The other major change was leader 3D Systems, who suffered a massive loss in value exceeding 19% over the week.

This is quite surprising, given their stellar financial results. They posted a profit of US$0.08 per share, exceeding analyst expectations. In such a situation, you’d expect the stock price to rise.

However, it didn’t, and instead fell significantly. It could be that the stock sell off was perhaps long term investors that finally saw an opportunity to sell their shares that have been underwater for years. Based on the profitability, it’s likely 3D Systems valuation will quickly bounce back. In any case, they’re still at the top of the leaderboard, and by quite a margin, in spite of this week’s staggering US$774M loss in value.

Usually when one or more of the “big guys” drops, it pulls down the value of others in the space, and this week was no exception as the other players also incurred moderate losses in value. However, this makes the Xometry jump that much more impressive.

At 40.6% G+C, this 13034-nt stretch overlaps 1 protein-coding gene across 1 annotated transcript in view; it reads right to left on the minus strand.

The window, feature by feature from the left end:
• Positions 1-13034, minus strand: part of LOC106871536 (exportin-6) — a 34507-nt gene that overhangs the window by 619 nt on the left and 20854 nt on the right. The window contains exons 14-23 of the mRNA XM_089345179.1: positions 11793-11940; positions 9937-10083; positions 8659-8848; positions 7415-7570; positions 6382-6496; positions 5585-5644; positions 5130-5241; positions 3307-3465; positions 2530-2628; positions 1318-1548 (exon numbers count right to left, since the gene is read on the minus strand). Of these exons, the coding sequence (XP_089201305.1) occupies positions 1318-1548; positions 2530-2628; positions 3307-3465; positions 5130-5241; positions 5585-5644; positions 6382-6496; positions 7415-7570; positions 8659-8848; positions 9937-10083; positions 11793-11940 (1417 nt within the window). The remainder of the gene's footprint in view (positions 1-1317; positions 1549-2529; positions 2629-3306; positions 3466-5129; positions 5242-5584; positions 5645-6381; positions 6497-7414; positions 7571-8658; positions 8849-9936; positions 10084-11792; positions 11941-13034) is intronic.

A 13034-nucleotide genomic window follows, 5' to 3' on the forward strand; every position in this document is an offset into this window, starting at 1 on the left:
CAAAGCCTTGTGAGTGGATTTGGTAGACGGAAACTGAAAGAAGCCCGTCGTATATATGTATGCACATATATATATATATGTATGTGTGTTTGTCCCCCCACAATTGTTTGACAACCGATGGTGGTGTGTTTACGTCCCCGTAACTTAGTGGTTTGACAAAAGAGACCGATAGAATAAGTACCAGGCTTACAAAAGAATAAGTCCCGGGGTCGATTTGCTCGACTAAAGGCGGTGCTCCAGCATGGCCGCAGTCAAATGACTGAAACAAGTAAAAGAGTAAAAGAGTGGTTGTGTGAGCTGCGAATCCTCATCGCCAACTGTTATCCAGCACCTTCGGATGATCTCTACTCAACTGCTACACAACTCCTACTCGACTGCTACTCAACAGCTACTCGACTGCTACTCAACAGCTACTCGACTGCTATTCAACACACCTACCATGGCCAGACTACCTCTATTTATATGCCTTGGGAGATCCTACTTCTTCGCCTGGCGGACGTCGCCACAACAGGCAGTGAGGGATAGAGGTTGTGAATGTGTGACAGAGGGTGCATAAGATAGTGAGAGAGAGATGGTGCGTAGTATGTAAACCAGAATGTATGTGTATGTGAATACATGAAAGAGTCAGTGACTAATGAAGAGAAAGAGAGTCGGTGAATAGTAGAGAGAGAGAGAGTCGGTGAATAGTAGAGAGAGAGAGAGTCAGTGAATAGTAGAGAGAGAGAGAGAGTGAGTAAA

You can see this effect in this week’s stock chart, where 3D System in blue dropped, Xometry in purple rose, and the others were mostly flat.

Top five 3D print companies on our leaderboard this week [Source: Google Finance]

One other item to note: Desktop Metal suffered a significant drop on the 8th upon news they had opened an internal investigation into a whistleblower complaint related to one of their recent acquisitions, EnvisionTec. Coincidentally, EnvisionTec CEO and board member, Ali El Siblani, announced plans to resign. It’s good to see Desktop Metal taking whistleblower complaints seriously, and although they have suffered a bit of a valuation drop here, I’m sure they will recover as things are sorted out.

Other Players

16Aurora Labs12-4
[Source: Fabbaloo]

The lesser valued companies tend to have much smaller shifts in their market capitalization because there is far less trading occurring on their stocks. The big money tends to hover around the larger players.

This week saw no positional changes in our chart, and most companies saw drops in value of various amounts. Massivit saw a gain of over three percent, likely on news of a new set of materials that opens up more application possibilities for the company.